Typically, the government has allowed growth to slow in years prior so it can accelerate during transition years without risking hyperinflation.

This trend was evident last year as officials took measures to stymie high inflation rates.

Now, it appears China's hitting the throttle. New yuan loans, imports, fixed asset investment, industrial production and retail sales have increased recently -- all while inflation has remained relatively benign.

In recent weeks, we've seen the following fiscal and monetary stimulus from the Chinese government: official statements planning to fast-track infrastructure projects, reports of higher bank loan quotas, delaying implementation of Basel III capital requirements for banks, relaxing housing restrictions, new consumption subsidies for cars and appliances, and tax changes to stimulate spending (to name only a few).

As the year wears on, we expect to see more of the same -- an overall accommodative government using its tools to boost growth. China's GDP growth may not accelerate from last year, but we expect the stepped-up stimulus should foster stronger growth than many expect.

Will High Unemployment Hinder U.S. Economic Growth?

At 8.2% (as of May), unemployment continues weighing on many folks' minds. However, unemployment regularly lags economic growth -- often for years.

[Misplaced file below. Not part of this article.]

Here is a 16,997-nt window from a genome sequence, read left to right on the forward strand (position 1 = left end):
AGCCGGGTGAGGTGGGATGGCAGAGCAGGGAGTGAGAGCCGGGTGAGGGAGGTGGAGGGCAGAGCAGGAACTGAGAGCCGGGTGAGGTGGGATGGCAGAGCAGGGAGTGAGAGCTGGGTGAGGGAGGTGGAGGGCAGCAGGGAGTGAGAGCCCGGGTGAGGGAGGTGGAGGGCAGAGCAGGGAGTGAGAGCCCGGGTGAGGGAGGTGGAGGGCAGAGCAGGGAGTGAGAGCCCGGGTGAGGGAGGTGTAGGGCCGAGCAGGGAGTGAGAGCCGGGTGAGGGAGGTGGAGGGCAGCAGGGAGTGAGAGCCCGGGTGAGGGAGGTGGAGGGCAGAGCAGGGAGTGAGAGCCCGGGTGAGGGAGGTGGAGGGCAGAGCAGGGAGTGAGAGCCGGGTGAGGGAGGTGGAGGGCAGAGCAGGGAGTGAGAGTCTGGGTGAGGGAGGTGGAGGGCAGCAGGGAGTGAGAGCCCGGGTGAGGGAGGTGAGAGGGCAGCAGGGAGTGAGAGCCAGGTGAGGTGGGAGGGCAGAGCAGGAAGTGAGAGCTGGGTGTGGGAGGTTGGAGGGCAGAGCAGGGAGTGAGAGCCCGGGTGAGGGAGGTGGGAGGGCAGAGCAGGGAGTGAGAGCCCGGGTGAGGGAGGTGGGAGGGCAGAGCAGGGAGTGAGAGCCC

This time's likely no different. Growth creates the need for new hiring, not the other way around, so still-elevated unemployment likely lacks material power to stymie ongoing economic growth. And as time wears on and U.S. economic growth continues (GDP is at all-time highs), the employment picture should continue improving.

What Does the U.S. Presidential Election Mean for Stocks?

Regardless of the victor in November, history suggests a nice outcome for stocks this year. For starters, election years are typically pretty good for stocks.

Even better, this year we either re-elect a Democrat or newly elect a Republican, making it a likely sweet spot for stocks: Since 1928, the S&P 500 has risen 14.5% in years a Democrat is re-elected and 18.8% when a Republican takes the reins. The only negative election year when either a new Republican or an incumbent Democrat won was when FDR was re-elected -- for his third term.

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